Non-infectious diseases (also called Non-communicable diseases) are those diseases that are not caused by a pathogen and cannot be shared from one person to another. Disease caused by these organisms are infectious diseases. There are many kinds of non-infectious diseases. Non-infectious diseases may be caused by either the environment, nutritional deficiencies, lifestyle choices, or genetic inheritances.
Unlike infectious diseases, non-infectious diseases are not communicable or contagious, although some kinds can be passed down genetically to the children of a carrier. Historically, infectious diseases were the main cause of death in the world and, indeed, in some developing regions this may still be the case. With the development of antibiotics and vaccination programs, infectious disease is no longer the leading cause of death in the western world.
Non-infectious disease is now responsible for the leading causes of death in both developed and some developing countries. Some medical conditions are not infectious in nature, but are also not normally classified with non-infectious diseases. These include some types of physiological malfunction, some mental illnesses, and some conditions that are not classically considered “diseases”, such as substance abuse, ageing and obesity. .Noncommunicable diseases are usually thought of as chronic conditions that do not result from an acute infectious process.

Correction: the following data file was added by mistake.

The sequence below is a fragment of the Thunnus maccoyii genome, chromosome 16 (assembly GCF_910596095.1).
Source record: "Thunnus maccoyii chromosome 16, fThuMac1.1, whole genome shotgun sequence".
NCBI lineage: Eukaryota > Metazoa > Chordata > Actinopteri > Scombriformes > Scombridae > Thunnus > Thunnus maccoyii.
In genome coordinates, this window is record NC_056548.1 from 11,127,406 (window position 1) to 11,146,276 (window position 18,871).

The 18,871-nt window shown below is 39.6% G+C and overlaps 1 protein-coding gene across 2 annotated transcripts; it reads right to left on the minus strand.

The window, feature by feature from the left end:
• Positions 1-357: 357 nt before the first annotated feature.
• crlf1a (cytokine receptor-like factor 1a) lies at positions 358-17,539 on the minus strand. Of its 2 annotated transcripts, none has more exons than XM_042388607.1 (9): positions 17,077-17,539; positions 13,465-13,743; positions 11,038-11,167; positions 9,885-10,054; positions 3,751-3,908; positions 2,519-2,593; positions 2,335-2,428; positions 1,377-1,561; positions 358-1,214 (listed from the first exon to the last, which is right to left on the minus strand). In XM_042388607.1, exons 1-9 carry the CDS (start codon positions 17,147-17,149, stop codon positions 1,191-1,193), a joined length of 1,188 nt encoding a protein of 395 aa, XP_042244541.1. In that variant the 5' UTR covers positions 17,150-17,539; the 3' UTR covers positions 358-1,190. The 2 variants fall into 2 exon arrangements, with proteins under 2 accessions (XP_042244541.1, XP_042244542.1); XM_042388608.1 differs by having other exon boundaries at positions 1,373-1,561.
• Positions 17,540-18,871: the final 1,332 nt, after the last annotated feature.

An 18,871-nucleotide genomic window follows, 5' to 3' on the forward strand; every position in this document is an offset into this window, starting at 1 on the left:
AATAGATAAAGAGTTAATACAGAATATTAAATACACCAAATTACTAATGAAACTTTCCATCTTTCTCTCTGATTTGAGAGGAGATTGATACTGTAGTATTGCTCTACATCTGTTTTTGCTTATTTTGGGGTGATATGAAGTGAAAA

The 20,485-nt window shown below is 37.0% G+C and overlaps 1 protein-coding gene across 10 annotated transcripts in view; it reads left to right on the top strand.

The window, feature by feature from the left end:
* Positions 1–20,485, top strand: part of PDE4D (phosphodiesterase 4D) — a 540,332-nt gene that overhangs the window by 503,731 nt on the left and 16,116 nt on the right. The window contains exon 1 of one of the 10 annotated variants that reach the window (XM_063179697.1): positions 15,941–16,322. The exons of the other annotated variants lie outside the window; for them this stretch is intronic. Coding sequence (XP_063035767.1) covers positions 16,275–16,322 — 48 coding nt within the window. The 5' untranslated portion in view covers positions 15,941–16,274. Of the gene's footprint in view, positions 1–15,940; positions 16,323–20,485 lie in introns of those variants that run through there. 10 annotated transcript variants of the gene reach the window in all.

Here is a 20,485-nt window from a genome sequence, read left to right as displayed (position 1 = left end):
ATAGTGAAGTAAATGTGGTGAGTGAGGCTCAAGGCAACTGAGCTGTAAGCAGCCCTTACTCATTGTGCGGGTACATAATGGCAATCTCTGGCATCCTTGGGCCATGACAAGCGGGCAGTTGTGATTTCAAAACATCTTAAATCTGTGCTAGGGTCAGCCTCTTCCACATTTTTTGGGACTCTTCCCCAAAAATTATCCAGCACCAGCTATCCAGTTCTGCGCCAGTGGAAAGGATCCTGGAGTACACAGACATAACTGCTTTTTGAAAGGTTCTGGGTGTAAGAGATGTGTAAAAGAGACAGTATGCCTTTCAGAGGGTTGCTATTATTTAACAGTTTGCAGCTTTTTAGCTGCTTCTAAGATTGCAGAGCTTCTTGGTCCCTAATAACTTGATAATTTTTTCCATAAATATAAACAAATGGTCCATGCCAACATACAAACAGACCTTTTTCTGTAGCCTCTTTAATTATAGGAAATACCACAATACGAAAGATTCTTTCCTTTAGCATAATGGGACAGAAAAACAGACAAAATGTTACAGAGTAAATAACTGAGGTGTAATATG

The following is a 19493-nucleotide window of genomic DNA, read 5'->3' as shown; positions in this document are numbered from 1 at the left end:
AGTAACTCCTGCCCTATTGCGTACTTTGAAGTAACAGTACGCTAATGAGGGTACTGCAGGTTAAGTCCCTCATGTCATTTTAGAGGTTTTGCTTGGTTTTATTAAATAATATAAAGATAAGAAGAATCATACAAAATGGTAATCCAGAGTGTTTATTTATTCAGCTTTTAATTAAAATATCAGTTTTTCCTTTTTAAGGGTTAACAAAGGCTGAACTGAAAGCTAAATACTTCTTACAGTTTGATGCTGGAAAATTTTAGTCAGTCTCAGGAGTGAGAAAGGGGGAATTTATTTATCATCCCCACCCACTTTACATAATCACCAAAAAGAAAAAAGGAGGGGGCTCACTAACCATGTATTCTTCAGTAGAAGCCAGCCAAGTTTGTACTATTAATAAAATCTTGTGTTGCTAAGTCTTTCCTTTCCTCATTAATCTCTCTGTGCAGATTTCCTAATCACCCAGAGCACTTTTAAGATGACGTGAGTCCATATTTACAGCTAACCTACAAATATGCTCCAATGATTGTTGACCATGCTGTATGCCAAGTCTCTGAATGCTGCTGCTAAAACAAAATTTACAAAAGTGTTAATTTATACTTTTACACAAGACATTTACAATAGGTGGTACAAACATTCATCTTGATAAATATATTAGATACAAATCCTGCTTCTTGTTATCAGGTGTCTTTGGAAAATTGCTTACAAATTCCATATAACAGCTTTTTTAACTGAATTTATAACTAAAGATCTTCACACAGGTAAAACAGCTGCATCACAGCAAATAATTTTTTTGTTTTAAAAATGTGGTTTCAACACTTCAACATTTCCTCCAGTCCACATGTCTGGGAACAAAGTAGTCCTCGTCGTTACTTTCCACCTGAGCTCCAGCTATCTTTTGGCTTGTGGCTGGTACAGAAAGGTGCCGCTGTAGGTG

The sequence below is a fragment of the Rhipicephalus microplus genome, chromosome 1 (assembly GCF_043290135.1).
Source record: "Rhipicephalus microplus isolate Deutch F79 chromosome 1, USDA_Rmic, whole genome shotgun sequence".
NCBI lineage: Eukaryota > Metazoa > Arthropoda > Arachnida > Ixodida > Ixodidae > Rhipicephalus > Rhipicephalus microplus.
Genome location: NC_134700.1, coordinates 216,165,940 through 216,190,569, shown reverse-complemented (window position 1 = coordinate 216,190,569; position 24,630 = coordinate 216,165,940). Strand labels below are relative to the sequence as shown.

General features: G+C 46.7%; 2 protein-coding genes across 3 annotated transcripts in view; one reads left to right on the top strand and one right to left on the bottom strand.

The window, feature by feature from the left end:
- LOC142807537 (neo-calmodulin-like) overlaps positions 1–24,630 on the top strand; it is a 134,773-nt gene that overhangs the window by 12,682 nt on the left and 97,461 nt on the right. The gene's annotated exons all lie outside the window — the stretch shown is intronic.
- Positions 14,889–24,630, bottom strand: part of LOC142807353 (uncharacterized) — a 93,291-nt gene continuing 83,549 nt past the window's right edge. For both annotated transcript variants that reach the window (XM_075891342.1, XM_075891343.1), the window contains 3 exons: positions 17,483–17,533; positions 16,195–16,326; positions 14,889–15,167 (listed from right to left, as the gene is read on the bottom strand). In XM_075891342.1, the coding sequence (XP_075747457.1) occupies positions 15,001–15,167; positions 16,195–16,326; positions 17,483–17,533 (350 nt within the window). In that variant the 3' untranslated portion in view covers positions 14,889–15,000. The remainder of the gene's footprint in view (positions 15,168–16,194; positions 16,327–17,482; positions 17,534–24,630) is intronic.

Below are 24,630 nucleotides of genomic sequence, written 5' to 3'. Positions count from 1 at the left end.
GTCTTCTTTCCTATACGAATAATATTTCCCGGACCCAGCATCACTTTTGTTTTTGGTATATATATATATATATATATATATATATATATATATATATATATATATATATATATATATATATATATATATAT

These conditions cause death, dysfunction, or impairment in the quality of life, and they usually develop over relatively long periods—at first without causing symptoms; but after disease manifestations develop, there may be a protracted period of impaired health. Generally, these conditions or diseases result from prolonged exposure to causative agents, many associated with personal behaviors and environmental factors. The major noncommunicable diseases are heart disease, cancer, asthma, diabetes, allergies, stroke, and more. Noncommunicable diseases are the leading cause of functionary impairment and death worldwide.
These conditions have been the leading cause of death in the United States and other high-income countries over the last fifty years, and they are emerging as a leading cause of death in low-to middle-income countr CAUSES AND PREVENTION he causes of noncommunicable diseases are often divided into modifiable nonmodifiable factors genetically inherited diseases and environmental diseases Modifiable Causes. The causes of noncommunicable diseases are often divided into modifiableand nonmodifiable factors, although these distinctions are blurring with greater knowledge.
Chronic diseases result from genetic, behavioral, and environmental factors and the interactions between them. These factors, generally termed “risk factors,” produce molecular and structural changes in organs and tissues but produce few if any early symptoms or signs of disease. After relatively long periods of time, usually decades, disease manifestations and impairment of health result. Risk factors place an individual at a greater likelihood of developing disease, but do not predict disease with absolute certainty. For most chronic diseases, several risk factors contribute.
Nonmodifiable Causes. A major nonmodifiable individual risk for disease is genetic susceptibility. This has a very important influence on disease development, but does not confer an absolute certainty that a disease will occur. In the overwhelming majority of diseases, inherited susceptibility interacts either adversely or beneficially with environmental exposures and personal behaviors to alter molecular or metabolic processes that increase the likelihood of disease development—or to mitigate such changes if the susceptibilities or the exposures are beneficial.